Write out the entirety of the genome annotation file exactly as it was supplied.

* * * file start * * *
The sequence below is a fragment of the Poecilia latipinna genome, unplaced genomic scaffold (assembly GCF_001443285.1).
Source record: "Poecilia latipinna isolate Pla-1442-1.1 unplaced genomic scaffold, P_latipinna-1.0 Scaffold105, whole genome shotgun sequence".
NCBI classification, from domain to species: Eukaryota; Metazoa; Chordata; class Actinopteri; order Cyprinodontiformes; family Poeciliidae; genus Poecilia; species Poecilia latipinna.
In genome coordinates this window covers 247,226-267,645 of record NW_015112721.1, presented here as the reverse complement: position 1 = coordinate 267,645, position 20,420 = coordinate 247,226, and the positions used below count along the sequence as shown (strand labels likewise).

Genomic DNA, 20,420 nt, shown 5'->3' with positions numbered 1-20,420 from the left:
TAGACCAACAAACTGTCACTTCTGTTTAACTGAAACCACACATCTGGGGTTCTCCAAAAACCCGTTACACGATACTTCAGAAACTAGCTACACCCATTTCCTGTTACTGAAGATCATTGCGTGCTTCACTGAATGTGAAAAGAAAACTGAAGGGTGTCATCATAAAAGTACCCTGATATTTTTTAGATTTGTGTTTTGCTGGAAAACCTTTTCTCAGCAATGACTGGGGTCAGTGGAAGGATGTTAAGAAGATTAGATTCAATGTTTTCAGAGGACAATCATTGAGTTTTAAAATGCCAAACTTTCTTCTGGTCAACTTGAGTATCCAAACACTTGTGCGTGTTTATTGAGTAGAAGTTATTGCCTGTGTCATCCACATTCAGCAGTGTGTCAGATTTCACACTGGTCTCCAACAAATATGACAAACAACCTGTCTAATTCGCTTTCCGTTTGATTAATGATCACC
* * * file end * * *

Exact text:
The sequence below is a fragment of the Poecilia latipinna genome, unplaced genomic scaffold (assembly GCF_001443285.1).
Source record: "Poecilia latipinna isolate Pla-1442-1.1 unplaced genomic scaffold, P_latipinna-1.0 Scaffold105, whole genome shotgun sequence".
NCBI classification, from domain to species: Eukaryota; Metazoa; Chordata; class Actinopteri; order Cyprinodontiformes; family Poeciliidae; genus Poecilia; species Poecilia latipinna.
In genome coordinates this window covers 247,226-267,645 of record NW_015112721.1, presented here as the reverse complement: position 1 = coordinate 267,645, position 20,420 = coordinate 247,226, and the positions used below count along the sequence as shown (strand labels likewise).

Genomic DNA, 20,420 nt, shown 5'->3' with positions numbered 1-20,420 from the left:
TAGACCAACAAACTGTCACTTCTGTTTAACTGAAACCACACATCTGGGGTTCTCCAAAAACCCGTTACACGATACTTCAGAAACTAGCTACACCCATTTCCTGTTACTGAAGATCATTGCGTGCTTCACTGAATGTGAAAAGAAAACTGAAGGGTGTCATCATAAAAGTACCCTGATATTTTTTAGATTTGTGTTTTGCTGGAAAACCTTTTCTCAGCAATGACTGGGGTCAGTGGAAGGATGTTAAGAAGATTAGATTCAATGTTTTCAGAGGACAATCATTGAGTTTTAAAATGCCAAACTTTCTTCTGGTCAACTTGAGTATCCAAACACTTGTGCGTGTTTATTGAGTAGAAGTTATTGCCTGTGTCATCCACATTCAGCAGTGTGTCAGATTTCACACTGGTCTCCAACAAATATGACAAACAACCTGTCTAATTCGCTTTCCGTTTGATTAATGATCACC